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This is the code (Euclid's algorithm for GCD). Of course there is Prelude.gcd but as an exercise I am implementing my own.

selfGCD :: Integral f => f -> f -> f  
selfGCD a b = if b == 0 then
        return a
    else 
        return (selfGCD a (mod a b))

Using ghci, I get the following error:

two.hs:32:25:  
Couldn't match type `f' with `m0 f'  
  `f' is a rigid type variable bound by  
      the type signature for selfGCD :: Integral f => f -> f -> f  
      at two.hs:31:1  
In the return type of a call of `return'  
In the expression: return a  
In the expression:  
  if b == 0 then return a else return (selfGCD a (mod a b))  

two.hs:34:25:  
Couldn't match type `f' with `m1 f'  
  `f' is a rigid type variable bound by  
      the type signature for selfGCD :: Integral f => f -> f -> f  
      at two.hs:31:1  
In the return type of a call of `return'  
In the expression: return (selfGCD a (mod a b))  
In the expression:  
  if b == 0 then return a else return (selfGCD a (mod a b))  

How can I rectify the problem?

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Note there's an implementation error. Once the call to return is removed, selfGCD a b will always result in a. –  outis Jun 23 '12 at 22:58

2 Answers 2

up vote 9 down vote accepted

Drop the returns.

In Haskell, return is a function of type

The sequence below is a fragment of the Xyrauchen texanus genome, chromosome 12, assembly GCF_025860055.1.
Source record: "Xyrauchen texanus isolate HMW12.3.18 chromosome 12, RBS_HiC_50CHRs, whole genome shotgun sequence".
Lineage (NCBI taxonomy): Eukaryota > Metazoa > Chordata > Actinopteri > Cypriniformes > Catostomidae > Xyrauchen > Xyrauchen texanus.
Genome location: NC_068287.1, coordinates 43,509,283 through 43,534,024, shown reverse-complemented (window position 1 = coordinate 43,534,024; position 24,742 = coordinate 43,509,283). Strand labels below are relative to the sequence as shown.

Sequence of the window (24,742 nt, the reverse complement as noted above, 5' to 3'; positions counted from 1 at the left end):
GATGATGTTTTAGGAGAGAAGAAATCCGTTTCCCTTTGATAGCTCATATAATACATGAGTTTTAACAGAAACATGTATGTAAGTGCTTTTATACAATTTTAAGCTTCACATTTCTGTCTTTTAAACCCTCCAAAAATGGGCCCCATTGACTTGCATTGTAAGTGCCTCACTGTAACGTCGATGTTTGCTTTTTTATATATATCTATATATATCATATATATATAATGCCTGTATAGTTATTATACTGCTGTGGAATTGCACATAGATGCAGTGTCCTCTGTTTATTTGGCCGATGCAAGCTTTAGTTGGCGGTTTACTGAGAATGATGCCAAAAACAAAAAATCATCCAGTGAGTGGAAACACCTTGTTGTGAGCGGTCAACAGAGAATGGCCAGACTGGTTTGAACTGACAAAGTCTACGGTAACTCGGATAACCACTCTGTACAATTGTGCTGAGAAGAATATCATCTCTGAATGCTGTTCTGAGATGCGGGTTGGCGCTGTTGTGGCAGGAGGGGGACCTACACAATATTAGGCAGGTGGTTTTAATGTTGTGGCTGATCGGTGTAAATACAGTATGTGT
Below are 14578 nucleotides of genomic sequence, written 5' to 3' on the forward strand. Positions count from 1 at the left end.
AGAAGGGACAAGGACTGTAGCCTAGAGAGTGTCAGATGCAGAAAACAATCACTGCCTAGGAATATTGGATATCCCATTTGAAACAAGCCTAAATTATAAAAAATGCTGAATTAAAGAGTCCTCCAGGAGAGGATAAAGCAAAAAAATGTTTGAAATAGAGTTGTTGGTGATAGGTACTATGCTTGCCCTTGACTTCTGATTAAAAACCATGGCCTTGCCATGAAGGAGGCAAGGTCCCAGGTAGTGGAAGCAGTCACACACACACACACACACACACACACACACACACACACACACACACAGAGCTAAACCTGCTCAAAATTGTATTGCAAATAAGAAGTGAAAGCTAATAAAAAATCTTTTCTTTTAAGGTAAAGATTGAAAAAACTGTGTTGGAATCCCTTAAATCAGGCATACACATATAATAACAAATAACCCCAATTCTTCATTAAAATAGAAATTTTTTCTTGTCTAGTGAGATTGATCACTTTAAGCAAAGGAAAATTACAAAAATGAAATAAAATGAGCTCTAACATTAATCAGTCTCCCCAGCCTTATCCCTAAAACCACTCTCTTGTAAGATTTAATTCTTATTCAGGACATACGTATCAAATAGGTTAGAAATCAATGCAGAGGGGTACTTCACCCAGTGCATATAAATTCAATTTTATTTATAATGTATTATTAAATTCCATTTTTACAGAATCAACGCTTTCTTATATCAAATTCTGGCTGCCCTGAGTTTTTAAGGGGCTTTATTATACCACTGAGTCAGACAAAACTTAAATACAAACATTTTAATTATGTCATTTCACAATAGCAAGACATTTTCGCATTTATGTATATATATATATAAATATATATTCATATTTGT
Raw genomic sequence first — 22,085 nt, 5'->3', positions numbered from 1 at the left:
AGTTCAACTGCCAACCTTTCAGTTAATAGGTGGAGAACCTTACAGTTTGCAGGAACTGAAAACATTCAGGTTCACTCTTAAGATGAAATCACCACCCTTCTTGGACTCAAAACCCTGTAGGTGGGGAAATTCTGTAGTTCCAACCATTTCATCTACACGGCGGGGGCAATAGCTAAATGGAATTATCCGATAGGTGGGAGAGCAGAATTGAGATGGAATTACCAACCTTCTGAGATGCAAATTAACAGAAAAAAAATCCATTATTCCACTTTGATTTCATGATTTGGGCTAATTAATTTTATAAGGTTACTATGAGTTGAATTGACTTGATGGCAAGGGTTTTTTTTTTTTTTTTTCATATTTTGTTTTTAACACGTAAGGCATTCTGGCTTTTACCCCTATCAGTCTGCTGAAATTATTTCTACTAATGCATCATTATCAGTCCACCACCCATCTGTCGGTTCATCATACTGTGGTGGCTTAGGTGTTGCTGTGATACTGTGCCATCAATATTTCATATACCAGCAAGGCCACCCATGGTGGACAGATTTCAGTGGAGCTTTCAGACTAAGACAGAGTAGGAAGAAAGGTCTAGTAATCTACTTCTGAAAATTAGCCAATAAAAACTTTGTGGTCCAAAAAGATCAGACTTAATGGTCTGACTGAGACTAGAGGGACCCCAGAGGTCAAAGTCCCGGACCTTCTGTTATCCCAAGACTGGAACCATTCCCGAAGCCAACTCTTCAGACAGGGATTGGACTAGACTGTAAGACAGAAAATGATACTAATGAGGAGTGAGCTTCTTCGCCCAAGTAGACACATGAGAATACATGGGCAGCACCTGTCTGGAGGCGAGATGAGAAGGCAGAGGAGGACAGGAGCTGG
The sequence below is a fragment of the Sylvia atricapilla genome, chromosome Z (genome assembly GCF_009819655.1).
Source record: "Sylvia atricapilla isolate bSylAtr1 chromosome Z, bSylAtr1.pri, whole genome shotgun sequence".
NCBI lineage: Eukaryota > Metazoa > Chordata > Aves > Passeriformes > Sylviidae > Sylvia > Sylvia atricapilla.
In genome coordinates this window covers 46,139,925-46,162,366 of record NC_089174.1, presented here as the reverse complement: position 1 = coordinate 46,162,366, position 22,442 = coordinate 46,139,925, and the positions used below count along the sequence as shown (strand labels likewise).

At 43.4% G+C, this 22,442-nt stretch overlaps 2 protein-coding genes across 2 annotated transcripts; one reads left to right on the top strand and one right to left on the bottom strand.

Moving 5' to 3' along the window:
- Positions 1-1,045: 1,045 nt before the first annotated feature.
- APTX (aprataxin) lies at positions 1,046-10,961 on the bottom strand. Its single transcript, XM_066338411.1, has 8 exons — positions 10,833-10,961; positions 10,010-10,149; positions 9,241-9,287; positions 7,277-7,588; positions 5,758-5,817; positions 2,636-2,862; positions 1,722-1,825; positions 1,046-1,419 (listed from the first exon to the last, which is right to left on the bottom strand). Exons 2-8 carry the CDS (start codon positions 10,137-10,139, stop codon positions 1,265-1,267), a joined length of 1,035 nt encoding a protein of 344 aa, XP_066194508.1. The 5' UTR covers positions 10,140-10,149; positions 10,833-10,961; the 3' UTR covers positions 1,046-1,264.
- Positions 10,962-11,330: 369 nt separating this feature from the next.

return :: Monad m => a -> m a

and not the return operator you know from imperative languages.

Thus with the returns, the implementation has type

selfGCD :: (Integral a, Monad m) => a -> a -> m a

contrary to the type signature.

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1  
Might want to mention that in Haskell there is no real distinction between a function and what it returns. A function returns a definition/a definition is a function. The name is merely a convenient label by which to refer to a definition; just like a named constant in imperative languages is merely a convenient label to refer to that constant value. –  user268396 Jun 22 '12 at 15:32
    
Why 11 minutes wait to accept it as correct? It is already correct (at least it is working as expected). –  WeaklyTyped Jun 22 '12 at 15:32
    
I think the logic there is to give at least a little bit of time for alternative answers as well as more comments and edits on the main answer. –  Tikhon Jelvis Jun 22 '12 at 21:14

First of all, don't use return. In Haskell, it doesn't do what you think it does. Second of all, your arguments for calling gcd again are swapped. It should be selfGCD b (mod a b)

See the edited code below which works as expected of a GCD algorithm.

selfGCD :: Integral f => f -> f -> f  
selfGCD a b = if b == 0 then a else selfGCD b (mod a b)
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Ah! That is a typo. Thanks! –  WeaklyTyped Jun 22 '12 at 15:36

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